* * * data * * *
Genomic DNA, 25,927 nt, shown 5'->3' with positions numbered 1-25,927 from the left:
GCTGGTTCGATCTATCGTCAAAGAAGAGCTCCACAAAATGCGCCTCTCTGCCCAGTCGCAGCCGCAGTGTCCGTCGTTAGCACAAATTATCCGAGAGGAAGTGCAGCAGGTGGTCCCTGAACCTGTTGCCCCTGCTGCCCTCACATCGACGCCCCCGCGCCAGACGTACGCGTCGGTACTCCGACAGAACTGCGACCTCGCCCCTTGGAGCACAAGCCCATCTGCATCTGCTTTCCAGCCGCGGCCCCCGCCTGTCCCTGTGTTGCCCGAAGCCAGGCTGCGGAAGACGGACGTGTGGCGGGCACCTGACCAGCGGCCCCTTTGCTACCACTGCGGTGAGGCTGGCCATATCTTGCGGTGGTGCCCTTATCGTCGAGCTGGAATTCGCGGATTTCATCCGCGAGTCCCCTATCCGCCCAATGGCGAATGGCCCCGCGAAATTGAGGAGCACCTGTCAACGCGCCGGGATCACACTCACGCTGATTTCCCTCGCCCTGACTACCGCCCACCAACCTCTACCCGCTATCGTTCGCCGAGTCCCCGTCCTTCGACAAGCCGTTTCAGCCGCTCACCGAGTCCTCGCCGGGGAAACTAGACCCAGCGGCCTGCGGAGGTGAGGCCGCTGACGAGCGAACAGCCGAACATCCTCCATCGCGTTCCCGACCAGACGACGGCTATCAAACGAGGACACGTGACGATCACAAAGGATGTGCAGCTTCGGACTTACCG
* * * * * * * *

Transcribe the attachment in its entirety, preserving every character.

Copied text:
Genomic DNA, 25,927 nt, shown 5'->3' with positions numbered 1-25,927 from the left:
GCTGGTTCGATCTATCGTCAAAGAAGAGCTCCACAAAATGCGCCTCTCTGCCCAGTCGCAGCCGCAGTGTCCGTCGTTAGCACAAATTATCCGAGAGGAAGTGCAGCAGGTGGTCCCTGAACCTGTTGCCCCTGCTGCCCTCACATCGACGCCCCCGCGCCAGACGTACGCGTCGGTACTCCGACAGAACTGCGACCTCGCCCCTTGGAGCACAAGCCCATCTGCATCTGCTTTCCAGCCGCGGCCCCCGCCTGTCCCTGTGTTGCCCGAAGCCAGGCTGCGGAAGACGGACGTGTGGCGGGCACCTGACCAGCGGCCCCTTTGCTACCACTGCGGTGAGGCTGGCCATATCTTGCGGTGGTGCCCTTATCGTCGAGCTGGAATTCGCGGATTTCATCCGCGAGTCCCCTATCCGCCCAATGGCGAATGGCCCCGCGAAATTGAGGAGCACCTGTCAACGCGCCGGGATCACACTCACGCTGATTTCCCTCGCCCTGACTACCGCCCACCAACCTCTACCCGCTATCGTTCGCCGAGTCCCCGTCCTTCGACAAGCCGTTTCAGCCGCTCACCGAGTCCTCGCCGGGGAAACTAGACCCAGCGGCCTGCGGAGGTGAGGCCGCTGACGAGCGAACAGCCGAACATCCTCCATCGCGTTCCCGACCAGACGACGGCTATCAAACGAGGACACGTGACGATCACAAAGGATGTGCAGCTTCGGACTTACCG